- Bookshare is a company that creates digital copies of print books for students who have trouble reading and digesting print editions of school texts. The digital copy can also be used in conjunction with text-to-speech software that will read the book aloud. Braille versions of books can also be purchased through Bookshare.
- Learning Ally is another company that specializes in reading technology for students, with a particular focus on students who have dyslexia. The company provides audiobooks for members of their website. They also provide information and support to parents who may not understand how to help a child who has dyslexia.
Building Accessibility into Online Courses
As the paper by Tanner and Rao intimated, online classes are gaining in popularity. Different colleges and universities may have differing levels of accessibility and accommodations right now, but they are working to rectify that situation.
The guidelines that Gallaudet has put together also contain a section for students with learning disabilities called "Is Distance Learning Right for You?" In this section the school calls out the fact that online learning may offer some solutions to accommodation issues for students with learning disabilities while creating new problems. It is important that you carefully consider how enrolling in an online class or degree program may affect your ability to follow along, complete coursework, and even receive many of the accommodations that you will need for success. Please be sure to contact any school you are interested in attending and inquire about their guidelines for how online courses accommodate students with learning disabilities.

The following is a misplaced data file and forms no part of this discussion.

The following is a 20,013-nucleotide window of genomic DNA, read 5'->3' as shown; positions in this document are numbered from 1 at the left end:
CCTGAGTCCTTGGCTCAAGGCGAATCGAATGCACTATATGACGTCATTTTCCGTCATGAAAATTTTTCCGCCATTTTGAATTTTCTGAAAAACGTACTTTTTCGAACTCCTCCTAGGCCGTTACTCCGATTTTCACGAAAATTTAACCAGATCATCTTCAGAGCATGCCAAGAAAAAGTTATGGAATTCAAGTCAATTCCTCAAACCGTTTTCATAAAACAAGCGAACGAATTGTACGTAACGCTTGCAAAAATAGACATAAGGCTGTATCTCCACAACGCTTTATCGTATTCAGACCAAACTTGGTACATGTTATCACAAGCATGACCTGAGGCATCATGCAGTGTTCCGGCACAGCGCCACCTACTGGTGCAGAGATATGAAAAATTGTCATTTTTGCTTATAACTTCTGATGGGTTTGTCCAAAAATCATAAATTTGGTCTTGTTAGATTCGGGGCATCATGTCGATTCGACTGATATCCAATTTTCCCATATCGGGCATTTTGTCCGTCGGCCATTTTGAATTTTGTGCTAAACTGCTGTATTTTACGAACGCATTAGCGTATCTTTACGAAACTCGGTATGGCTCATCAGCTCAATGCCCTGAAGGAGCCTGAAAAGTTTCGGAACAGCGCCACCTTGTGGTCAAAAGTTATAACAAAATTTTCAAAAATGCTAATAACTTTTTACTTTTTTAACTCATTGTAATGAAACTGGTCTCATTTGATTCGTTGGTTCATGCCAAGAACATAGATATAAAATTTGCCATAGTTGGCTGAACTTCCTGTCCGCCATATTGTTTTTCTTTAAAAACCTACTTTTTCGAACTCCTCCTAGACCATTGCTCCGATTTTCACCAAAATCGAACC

1. "An Overview of Assistive Technology," National Center for Learning Disabilities, http://www.ncld.org/students-disabilities/assistive-technology-education/overview-assistive-technology
2. Ball State University, http://cms.bsu.edu/about/administrativeoffices/disability-services/forcurrentstudents/accommodations
3. Bookshare, https://www.bookshare.org/
4. Learning Ally, https://audiobooks.learningally.org/Home.aspx
5. "Getting Access to Assistive Technology in College," National Center for Learning Disabilities, http://www.ncld.org/adults-learning-disabilities/post-high-school/getting-access-assistive-technology-college
6. Galludet University, http://www.gallaudet.edu/office_for_students_with_disabilities.html
7. "Making Distance Learning Courses Accessible to Students with Disabilities," Adam Tanners and Kavita Rao, 2008, http://etec.hawaii.edu/proceedings/2008/Tanners2008.pdf
8. "What is an IEP," National Center for Learning Disabilities, http://www.ncld.org/students-disabilities/iep-504-plan/what-is-iep